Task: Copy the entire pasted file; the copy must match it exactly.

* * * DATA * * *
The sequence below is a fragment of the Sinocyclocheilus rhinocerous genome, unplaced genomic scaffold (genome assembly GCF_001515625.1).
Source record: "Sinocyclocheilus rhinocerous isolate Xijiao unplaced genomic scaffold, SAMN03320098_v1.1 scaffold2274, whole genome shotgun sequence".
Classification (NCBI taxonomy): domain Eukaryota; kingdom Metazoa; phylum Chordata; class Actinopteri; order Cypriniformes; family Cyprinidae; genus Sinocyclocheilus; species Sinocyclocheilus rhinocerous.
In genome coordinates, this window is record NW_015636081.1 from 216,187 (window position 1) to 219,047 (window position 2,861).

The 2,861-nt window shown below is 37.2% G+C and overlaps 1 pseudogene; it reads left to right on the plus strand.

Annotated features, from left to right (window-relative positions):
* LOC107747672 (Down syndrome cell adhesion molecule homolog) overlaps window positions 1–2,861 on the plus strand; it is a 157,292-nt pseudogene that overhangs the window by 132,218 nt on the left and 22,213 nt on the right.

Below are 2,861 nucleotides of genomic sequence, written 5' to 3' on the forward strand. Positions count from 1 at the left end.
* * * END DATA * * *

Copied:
The sequence below is a fragment of the Sinocyclocheilus rhinocerous genome, unplaced genomic scaffold (genome assembly GCF_001515625.1).
Source record: "Sinocyclocheilus rhinocerous isolate Xijiao unplaced genomic scaffold, SAMN03320098_v1.1 scaffold2274, whole genome shotgun sequence".
Classification (NCBI taxonomy): domain Eukaryota; kingdom Metazoa; phylum Chordata; class Actinopteri; order Cypriniformes; family Cyprinidae; genus Sinocyclocheilus; species Sinocyclocheilus rhinocerous.
In genome coordinates, this window is record NW_015636081.1 from 216,187 (window position 1) to 219,047 (window position 2,861).

The 2,861-nt window shown below is 37.2% G+C and overlaps 1 pseudogene; it reads left to right on the plus strand.

Annotated features, from left to right (window-relative positions):
* LOC107747672 (Down syndrome cell adhesion molecule homolog) overlaps window positions 1–2,861 on the plus strand; it is a 157,292-nt pseudogene that overhangs the window by 132,218 nt on the left and 22,213 nt on the right.

Below are 2,861 nucleotides of genomic sequence, written 5' to 3' on the forward strand. Positions count from 1 at the left end.